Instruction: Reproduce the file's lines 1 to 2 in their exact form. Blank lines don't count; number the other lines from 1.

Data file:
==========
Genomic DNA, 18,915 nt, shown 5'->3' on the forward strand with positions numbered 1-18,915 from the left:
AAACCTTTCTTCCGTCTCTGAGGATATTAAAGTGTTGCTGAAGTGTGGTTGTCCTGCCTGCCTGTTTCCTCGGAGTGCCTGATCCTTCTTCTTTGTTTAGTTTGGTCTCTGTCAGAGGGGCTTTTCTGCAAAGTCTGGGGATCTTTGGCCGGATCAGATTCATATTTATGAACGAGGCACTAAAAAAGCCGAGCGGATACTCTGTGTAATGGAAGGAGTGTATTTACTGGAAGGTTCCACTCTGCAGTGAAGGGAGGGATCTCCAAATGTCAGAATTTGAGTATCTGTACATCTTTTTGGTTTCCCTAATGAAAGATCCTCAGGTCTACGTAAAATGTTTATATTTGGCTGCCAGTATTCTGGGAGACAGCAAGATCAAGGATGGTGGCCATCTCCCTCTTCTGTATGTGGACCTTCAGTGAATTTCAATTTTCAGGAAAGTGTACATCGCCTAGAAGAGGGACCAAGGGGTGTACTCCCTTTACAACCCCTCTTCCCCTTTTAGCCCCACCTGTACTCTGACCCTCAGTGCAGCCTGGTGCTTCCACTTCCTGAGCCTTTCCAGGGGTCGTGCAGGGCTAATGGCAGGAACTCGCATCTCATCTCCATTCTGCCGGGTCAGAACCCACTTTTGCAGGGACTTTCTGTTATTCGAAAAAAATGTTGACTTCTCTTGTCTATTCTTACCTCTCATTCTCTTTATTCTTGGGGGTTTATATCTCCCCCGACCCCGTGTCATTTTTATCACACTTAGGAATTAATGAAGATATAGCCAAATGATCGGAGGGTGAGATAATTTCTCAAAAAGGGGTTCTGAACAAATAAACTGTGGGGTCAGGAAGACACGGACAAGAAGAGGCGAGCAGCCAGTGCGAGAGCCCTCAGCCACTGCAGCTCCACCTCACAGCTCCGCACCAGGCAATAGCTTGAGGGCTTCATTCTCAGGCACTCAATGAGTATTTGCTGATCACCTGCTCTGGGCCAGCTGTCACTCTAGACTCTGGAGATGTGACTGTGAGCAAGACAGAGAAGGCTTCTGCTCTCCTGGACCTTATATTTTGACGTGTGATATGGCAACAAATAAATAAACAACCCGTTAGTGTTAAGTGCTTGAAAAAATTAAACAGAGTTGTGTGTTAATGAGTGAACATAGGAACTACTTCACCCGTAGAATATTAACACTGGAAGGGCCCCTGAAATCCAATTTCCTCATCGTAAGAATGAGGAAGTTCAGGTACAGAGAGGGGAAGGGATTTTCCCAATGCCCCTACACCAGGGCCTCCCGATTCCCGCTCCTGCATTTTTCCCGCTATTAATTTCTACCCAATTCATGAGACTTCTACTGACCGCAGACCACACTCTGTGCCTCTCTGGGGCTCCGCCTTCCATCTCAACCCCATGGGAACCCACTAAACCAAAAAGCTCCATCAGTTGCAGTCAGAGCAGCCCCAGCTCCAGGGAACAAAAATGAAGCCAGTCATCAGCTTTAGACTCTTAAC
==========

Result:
Genomic DNA, 18,915 nt, shown 5'->3' on the forward strand with positions numbered 1-18,915 from the left:
AAACCTTTCTTCCGTCTCTGAGGATATTAAAGTGTTGCTGAAGTGTGGTTGTCCTGCCTGCCTGTTTCCTCGGAGTGCCTGATCCTTCTTCTTTGTTTAGTTTGGTCTCTGTCAGAGGGGCTTTTCTGCAAAGTCTGGGGATCTTTGGCCGGATCAGATTCATATTTATGAACGAGGCACTAAAAAAGCCGAGCGGATACTCTGTGTAATGGAAGGAGTGTATTTACTGGAAGGTTCCACTCTGCAGTGAAGGGAGGGATCTCCAAATGTCAGAATTTGAGTATCTGTACATCTTTTTGGTTTCCCTAATGAAAGATCCTCAGGTCTACGTAAAATGTTTATATTTGGCTGCCAGTATTCTGGGAGACAGCAAGATCAAGGATGGTGGCCATCTCCCTCTTCTGTATGTGGACCTTCAGTGAATTTCAATTTTCAGGAAAGTGTACATCGCCTAGAAGAGGGACCAAGGGGTGTACTCCCTTTACAACCCCTCTTCCCCTTTTAGCCCCACCTGTACTCTGACCCTCAGTGCAGCCTGGTGCTTCCACTTCCTGAGCCTTTCCAGGGGTCGTGCAGGGCTAATGGCAGGAACTCGCATCTCATCTCCATTCTGCCGGGTCAGAACCCACTTTTGCAGGGACTTTCTGTTATTCGAAAAAAATGTTGACTTCTCTTGTCTATTCTTACCTCTCATTCTCTTTATTCTTGGGGGTTTATATCTCCCCCGACCCCGTGTCATTTTTATCACACTTAGGAATTAATGAAGATATAGCCAAATGATCGGAGGGTGAGATAATTTCTCAAAAAGGGGTTCTGAACAAATAAACTGTGGGGTCAGGAAGACACGGACAAGAAGAGGCGAGCAGCCAGTGCGAGAGCCCTCAGCCACTGCAGCTCCACCTCACAGCTCCGCACCAGGCAATAGCTTGAGGGCTTCATTCTCAGGCACTCAATGAGTATTTGCTGATCACCTGCTCTGGGCCAGCTGTCACTCTAGACTCTGGAGATGTGACTGTGAGCAAGACAGAGAAGGCTTCTGCTCTCCTGGACCTTATATTTTGACGTGTGATATGGCAACAAATAAATAAACAACCCGTTAGTGTTAAGTGCTTGAAAAAATTAAACAGAGTTGTGTGTTAATGAGTGAACATAGGAACTACTTCACCCGTAGAATATTAACACTGGAAGGGCCCCTGAAATCCAATTTCCTCATCGTAAGAATGAGGAAGTTCAGGTACAGAGAGGGGAAGGGATTTTCCCAATGCCCCTACACCAGGGCCTCCCGATTCCCGCTCCTGCATTTTTCCCGCTATTAATTTCTACCCAATTCATGAGACTTCTACTGACCGCAGACCACACTCTGTGCCTCTCTGGGGCTCCGCCTTCCATCTCAACCCCATGGGAACCCACTAAACCAAAAAGCTCCATCAGTTGCAGTCAGAGCAGCCCCAGCTCCAGGGAACAAAAATGAAGCCAGTCATCAGCTTTAGACTCTTAAC